Put yourself in your audience’s shoes – what would attract you to a festival? Utilize social media channels to reach a wider audience and keep interested attendees regularly updated using videos, photos, line-up announcements, accommodation details, and so on.

Also, consider using a targeted advertising campaign, but make sure you use your budget effectively. If your festival is only going to be a local event, for example, there’s not much point advertising to audience members across the globe – think about the best ways to reach your target audience specifically.

Step 4: Nail the Décor

OK, so you’ve got the venue, line up and marketing nailed – now it’s time for the event itself. As we’ve already mentioned, some venue hire places may do the decorating for you themselves but, if not, it’ll be up to you to think about how you want the festival to look. This will very much depend on the style of event you are running, the location it’s based in, how sustainable you want it to be, and what time of day it’s taking place.

For example, if you are organizing a more general festival with marquee tents in a field somewhere in Devon, decorating your venue with solar-powered fairy lights, comfy seating options, and a neutral color theme could work well. Similarly, if you’re running a day-long death metal music event in a Shropshire-based town hall, a darker theme with innovative lighting options and more standing space could be a better fit.

Step 5: Nail the Event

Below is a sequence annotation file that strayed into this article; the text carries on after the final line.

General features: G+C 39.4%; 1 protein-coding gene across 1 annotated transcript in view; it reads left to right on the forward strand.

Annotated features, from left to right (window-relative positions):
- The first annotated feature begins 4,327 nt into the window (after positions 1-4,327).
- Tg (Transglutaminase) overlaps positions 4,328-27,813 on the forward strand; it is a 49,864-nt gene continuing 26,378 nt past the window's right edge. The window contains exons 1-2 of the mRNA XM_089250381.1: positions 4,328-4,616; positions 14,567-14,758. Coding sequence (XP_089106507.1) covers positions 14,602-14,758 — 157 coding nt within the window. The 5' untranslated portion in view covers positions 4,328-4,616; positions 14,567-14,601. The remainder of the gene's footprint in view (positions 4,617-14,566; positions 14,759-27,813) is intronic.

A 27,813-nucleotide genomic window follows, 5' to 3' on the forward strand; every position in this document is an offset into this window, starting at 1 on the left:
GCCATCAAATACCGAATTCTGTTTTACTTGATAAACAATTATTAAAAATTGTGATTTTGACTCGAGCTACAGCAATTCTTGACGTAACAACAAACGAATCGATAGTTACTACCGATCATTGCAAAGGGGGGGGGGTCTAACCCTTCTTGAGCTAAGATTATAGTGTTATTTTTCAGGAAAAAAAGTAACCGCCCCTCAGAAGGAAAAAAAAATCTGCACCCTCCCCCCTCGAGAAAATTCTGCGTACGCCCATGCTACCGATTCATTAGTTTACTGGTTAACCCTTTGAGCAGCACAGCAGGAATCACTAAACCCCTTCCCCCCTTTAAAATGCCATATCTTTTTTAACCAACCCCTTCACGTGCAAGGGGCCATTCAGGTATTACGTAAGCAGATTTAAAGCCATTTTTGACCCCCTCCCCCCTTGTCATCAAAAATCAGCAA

When it comes to the day of the festival, you will need to ensure it runs as smoothly as possible – otherwise, it could affect how well your guests enjoy their time at your event.

Take it step-by-step: first, make sure that the transport and car parking arrangements are clearly signposted and well-organized. Second, make the check-in process as streamlined as possible, using a dedicated security team to organize queues and check bags. Third, ensure the line-up order runs successfully and that you and your team are well-equipped to deal with any last-minute changes.

Also, consider your event’s health and safety protocol. Ask yourself questions like, how do I want my guests to respond in an emergency situation? Or, what procedures and personnel do I need in place if a guest suddenly falls ill? Having a risk assessment and emergency plan is vital to ensuring your attendees stay safe during the festival, and will also reassure them that you’ve got everything under control.

Step 6: Do it all Again!

Once the festival is over and the dust has settled, it’s time to think about doing it all over again! While the event is still fresh in people’s minds, utilize social media to post relevant video highlights and photos to ensure it lives long in their memory. That way, when you come to marketing a follow up festival, your previous guests will respond favorably.